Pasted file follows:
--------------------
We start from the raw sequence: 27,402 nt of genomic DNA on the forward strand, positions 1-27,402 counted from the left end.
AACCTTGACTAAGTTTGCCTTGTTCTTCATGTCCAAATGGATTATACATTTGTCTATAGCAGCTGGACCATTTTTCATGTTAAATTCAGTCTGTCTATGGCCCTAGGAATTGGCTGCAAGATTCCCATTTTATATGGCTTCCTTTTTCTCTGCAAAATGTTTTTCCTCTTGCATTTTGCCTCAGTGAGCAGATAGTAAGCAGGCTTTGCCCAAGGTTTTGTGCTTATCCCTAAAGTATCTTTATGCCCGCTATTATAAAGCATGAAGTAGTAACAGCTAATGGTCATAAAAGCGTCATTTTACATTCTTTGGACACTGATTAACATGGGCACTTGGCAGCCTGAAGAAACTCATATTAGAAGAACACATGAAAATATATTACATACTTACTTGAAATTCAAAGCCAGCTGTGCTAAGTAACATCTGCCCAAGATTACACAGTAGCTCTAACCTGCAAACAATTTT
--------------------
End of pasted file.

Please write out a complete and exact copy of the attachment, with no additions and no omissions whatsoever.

We start from the raw sequence: 27,402 nt of genomic DNA on the forward strand, positions 1-27,402 counted from the left end.
AACCTTGACTAAGTTTGCCTTGTTCTTCATGTCCAAATGGATTATACATTTGTCTATAGCAGCTGGACCATTTTTCATGTTAAATTCAGTCTGTCTATGGCCCTAGGAATTGGCTGCAAGATTCCCATTTTATATGGCTTCCTTTTTCTCTGCAAAATGTTTTTCCTCTTGCATTTTGCCTCAGTGAGCAGATAGTAAGCAGGCTTTGCCCAAGGTTTTGTGCTTATCCCTAAAGTATCTTTATGCCCGCTATTATAAAGCATGAAGTAGTAACAGCTAATGGTCATAAAAGCGTCATTTTACATTCTTTGGACACTGATTAACATGGGCACTTGGCAGCCTGAAGAAACTCATATTAGAAGAACACATGAAAATATATTACATACTTACTTGAAATTCAAAGCCAGCTGTGCTAAGTAACATCTGCCCAAGATTACACAGTAGCTCTAACCTGCAAACAATTTT